The democracy of death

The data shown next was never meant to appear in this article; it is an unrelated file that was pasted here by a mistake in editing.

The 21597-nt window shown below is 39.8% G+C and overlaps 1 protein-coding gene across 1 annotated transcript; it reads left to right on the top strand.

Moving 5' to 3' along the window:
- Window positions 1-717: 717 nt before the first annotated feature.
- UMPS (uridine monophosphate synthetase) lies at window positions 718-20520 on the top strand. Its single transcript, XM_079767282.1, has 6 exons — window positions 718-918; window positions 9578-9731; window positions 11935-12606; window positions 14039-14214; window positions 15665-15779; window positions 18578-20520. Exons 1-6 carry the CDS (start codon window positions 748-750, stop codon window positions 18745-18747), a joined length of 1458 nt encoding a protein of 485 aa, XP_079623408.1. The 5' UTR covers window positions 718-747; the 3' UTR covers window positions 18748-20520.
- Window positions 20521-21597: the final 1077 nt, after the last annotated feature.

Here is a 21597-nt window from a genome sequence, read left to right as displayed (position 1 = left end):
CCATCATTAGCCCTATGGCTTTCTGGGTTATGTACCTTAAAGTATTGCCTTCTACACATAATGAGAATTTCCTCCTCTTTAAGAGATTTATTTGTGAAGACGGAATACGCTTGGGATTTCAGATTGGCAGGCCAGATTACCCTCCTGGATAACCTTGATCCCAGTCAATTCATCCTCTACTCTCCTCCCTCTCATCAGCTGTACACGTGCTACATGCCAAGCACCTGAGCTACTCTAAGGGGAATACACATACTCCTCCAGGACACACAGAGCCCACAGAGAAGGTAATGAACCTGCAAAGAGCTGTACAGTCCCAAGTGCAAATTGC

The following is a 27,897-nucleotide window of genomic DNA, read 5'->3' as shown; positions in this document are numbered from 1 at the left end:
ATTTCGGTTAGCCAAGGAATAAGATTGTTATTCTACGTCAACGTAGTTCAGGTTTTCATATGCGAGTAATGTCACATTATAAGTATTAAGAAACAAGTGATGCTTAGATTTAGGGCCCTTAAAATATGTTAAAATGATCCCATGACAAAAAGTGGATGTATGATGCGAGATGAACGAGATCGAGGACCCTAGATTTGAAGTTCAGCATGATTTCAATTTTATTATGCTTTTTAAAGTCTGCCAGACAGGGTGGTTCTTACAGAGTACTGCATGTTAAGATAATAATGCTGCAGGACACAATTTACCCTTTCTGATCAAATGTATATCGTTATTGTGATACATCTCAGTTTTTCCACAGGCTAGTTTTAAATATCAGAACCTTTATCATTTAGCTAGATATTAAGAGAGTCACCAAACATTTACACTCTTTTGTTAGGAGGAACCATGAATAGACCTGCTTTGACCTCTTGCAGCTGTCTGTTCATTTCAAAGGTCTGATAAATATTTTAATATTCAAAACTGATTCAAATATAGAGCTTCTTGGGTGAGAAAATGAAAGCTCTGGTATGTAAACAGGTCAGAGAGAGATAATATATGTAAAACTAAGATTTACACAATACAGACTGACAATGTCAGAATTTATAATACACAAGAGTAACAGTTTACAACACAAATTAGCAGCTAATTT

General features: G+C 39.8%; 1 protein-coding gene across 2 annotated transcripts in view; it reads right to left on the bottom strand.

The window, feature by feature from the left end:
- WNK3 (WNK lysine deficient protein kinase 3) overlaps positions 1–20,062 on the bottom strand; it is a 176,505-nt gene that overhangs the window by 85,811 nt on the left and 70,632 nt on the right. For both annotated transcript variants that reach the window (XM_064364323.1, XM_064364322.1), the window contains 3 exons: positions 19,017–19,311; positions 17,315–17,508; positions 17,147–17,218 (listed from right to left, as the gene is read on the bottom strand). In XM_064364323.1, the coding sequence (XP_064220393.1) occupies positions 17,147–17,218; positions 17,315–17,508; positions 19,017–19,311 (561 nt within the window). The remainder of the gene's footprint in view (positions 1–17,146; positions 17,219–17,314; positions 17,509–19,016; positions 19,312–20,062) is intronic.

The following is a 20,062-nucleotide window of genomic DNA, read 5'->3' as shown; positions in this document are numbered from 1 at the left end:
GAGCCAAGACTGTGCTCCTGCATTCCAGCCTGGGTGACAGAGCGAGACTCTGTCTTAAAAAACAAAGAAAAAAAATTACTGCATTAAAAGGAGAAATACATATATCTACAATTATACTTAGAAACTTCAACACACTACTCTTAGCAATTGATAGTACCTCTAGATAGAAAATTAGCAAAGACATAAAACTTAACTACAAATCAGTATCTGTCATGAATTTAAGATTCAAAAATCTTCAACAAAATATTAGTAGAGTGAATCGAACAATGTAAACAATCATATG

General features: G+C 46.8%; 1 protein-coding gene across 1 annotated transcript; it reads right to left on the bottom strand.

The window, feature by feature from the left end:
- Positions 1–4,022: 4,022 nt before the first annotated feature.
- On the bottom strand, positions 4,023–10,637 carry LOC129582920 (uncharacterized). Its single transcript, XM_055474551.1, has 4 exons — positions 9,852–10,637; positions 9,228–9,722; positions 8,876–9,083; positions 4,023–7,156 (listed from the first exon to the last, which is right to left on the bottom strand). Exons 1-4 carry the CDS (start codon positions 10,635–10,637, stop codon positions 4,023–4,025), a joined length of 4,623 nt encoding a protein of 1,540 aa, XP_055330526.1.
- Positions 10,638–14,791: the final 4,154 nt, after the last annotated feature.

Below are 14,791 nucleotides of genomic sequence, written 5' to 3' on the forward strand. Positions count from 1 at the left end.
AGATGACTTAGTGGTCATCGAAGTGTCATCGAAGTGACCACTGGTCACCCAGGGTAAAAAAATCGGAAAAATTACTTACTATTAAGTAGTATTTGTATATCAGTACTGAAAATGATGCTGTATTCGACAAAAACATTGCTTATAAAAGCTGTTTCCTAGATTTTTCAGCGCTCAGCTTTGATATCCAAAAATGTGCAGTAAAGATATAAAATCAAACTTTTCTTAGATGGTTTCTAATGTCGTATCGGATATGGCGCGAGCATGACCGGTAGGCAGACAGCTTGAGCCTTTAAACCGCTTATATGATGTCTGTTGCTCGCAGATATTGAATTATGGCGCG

A death, even when expected, is still a death. It is «Untaught material» (as Kiki Dimoula tells us in her «Ode to a Desk Lamp») for the departed and for those who remain, however many times we have been witness to the mystery of death and as equipped as we believe ourselves to be, others by philosophy and reflective poetry, who insist on the naturalness of the event, and others by their faith and the promise of an afterlife. The death of Nonna, the mother of Gregory Nazianzinos, was also expected, but this did not stop the great theologist from composing 51 inscriptions for her funeral in an effort to digest an event which, despite his intellectual acuity and the ideological preparedness that he gained from his faith, he could only see as a terrible loss.The death of Archbishop Christodoulos was also expected. And this liberated the ambitions of his hopeful successors, ambitions his closest associates deem insulting. Arguing that priests are also only human cannot compensate for the feeling of hubris provoked by the factionalism, even if briefly and tactfully expressed in public. The human qualities of the archbishop do not appear to have been taken into account in the long pre-prepared flattering (though not short of hypocrisy) obituaries. Future assessments will show whether the head of the Church of Greece for the past 10 years made history and in what manner. All we can say now is that he was a part of history, political and ecclesiastical. He was among the most profoundly political of bishops, passionately serving the ideal of a national Christianity that does not arise from the scriptures – and perhaps this is what touched so many people. «Which is king or soldier, rich or poor, righteous or sinner?» asks a Byzantine hymn. A harsh lesson on the «democracy of death,» but how better to sum up man’s lot?